Hybrid vehicle

A hybrid vehicle uses two or more distinct types of power, such as internal combustion engine plus electric motor,[1] e.g. in diesel-electric trains using diesel engines and electricity from overhead lines, and submarines that use diesels when surfaced and batteries when submerged. Other means to store energy include pressurized fluid, in hydraulic hybrids

A hybrid vehicle is a vehicle which uses a mixture of power or fuel sources.

Hybrid vehicle may also refer to:

  • Hybrid electric vehicle, increasingly common automobiles which employ both a traditional internal combustion engine and an electric battery motor/generator to provide motive force and energy recovery.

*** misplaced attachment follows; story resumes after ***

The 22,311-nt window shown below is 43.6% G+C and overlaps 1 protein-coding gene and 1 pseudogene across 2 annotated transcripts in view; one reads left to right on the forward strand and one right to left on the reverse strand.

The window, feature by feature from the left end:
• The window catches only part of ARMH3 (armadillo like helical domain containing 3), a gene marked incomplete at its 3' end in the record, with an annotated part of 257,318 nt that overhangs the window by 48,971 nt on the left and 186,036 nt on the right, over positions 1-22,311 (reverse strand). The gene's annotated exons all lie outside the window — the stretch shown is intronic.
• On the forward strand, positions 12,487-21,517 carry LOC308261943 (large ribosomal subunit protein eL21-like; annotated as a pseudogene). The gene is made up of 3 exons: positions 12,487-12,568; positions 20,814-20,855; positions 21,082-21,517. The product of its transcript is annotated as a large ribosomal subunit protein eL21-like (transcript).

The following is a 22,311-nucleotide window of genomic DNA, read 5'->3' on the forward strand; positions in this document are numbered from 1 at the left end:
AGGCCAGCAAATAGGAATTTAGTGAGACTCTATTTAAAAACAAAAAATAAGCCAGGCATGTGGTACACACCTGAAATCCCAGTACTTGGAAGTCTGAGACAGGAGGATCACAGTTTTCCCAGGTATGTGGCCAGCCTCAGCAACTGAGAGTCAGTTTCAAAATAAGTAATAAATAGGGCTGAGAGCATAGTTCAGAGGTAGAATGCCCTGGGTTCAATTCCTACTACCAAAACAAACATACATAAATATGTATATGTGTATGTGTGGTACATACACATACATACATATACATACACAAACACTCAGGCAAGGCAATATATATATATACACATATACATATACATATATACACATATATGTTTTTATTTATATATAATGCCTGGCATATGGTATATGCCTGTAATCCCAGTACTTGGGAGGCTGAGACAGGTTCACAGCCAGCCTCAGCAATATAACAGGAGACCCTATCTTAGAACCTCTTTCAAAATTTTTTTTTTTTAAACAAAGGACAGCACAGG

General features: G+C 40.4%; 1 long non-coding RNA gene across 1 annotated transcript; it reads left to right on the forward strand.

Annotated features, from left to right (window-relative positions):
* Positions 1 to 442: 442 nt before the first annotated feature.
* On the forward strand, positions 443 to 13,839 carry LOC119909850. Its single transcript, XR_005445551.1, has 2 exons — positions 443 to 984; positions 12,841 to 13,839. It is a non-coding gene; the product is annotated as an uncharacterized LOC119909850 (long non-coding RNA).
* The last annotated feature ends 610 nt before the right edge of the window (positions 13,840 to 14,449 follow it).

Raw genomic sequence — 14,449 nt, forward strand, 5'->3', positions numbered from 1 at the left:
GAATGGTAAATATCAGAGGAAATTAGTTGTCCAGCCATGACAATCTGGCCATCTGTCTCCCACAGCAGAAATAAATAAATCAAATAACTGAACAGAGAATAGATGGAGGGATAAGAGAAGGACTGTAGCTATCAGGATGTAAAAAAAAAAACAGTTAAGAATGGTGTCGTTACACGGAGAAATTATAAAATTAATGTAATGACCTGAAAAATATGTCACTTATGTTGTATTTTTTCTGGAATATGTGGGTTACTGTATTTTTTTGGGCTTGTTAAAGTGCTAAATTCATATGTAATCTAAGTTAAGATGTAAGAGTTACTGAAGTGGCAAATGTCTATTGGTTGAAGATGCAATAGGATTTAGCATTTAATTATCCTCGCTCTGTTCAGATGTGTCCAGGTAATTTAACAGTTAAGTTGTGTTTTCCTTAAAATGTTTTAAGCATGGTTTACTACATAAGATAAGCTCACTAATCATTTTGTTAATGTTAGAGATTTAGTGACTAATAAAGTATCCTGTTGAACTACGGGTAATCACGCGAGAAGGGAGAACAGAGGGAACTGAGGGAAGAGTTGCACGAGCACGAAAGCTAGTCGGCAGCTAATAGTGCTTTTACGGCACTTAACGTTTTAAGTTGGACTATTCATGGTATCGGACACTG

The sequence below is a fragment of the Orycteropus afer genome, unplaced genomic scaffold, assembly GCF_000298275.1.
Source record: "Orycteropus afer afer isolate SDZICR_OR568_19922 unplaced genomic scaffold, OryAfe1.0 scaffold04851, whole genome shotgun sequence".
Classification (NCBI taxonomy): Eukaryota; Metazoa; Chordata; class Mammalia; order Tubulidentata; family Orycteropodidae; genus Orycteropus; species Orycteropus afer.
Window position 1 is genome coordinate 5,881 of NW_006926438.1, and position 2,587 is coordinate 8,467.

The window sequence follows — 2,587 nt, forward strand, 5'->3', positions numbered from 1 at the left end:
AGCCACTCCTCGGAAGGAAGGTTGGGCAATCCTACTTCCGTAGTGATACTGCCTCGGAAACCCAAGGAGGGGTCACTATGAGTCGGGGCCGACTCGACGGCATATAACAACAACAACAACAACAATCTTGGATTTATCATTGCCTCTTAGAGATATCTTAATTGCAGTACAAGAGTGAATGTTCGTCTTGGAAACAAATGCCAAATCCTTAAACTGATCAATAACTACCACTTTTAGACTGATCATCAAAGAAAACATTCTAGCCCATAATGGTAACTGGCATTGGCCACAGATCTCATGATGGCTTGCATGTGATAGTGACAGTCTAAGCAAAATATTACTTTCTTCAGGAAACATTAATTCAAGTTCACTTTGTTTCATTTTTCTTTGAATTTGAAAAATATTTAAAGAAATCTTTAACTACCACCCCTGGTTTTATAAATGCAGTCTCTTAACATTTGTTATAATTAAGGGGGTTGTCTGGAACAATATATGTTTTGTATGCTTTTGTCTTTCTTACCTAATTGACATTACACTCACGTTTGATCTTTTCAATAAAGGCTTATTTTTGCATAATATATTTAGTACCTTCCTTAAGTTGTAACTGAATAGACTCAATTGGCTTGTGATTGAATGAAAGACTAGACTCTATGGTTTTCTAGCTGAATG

• Plug-in hybrid, an electric hybrid vehicle that can be plugged into a power grid to recharge its battery.
  • Hydraulic hybrid, a hybrid vehicle which employs both a traditional internal combustion engine and a hydraulic motor/pump to provide motive force and energy recovery. Currently developed for big trucks/buses that start/stop often.
  • Dual-mode vehicle, a hybrid vehicle which uses power from two sources of the same type
  • Flexible-fuel vehicle, a hybrid vehicle which can use more than one type of liquid fuel for its internal combustion engine (commonly gasoline/LPG or gasoline/alcohol or gasoline/ethanol) The military has used gasoline/diesel/JP5 combos.
  • Motorized bicycle, a bicycle powered by human and another power source such as liquid fuels or electricity
  • Hybrid train, a locomotive with more than one power source
  • Hybrid velomobile, an enclosed human-powered vehicle with an auxiliary (usually electric) motor

source : https://en.wikipedia.org/wiki/Hybrid_vehicle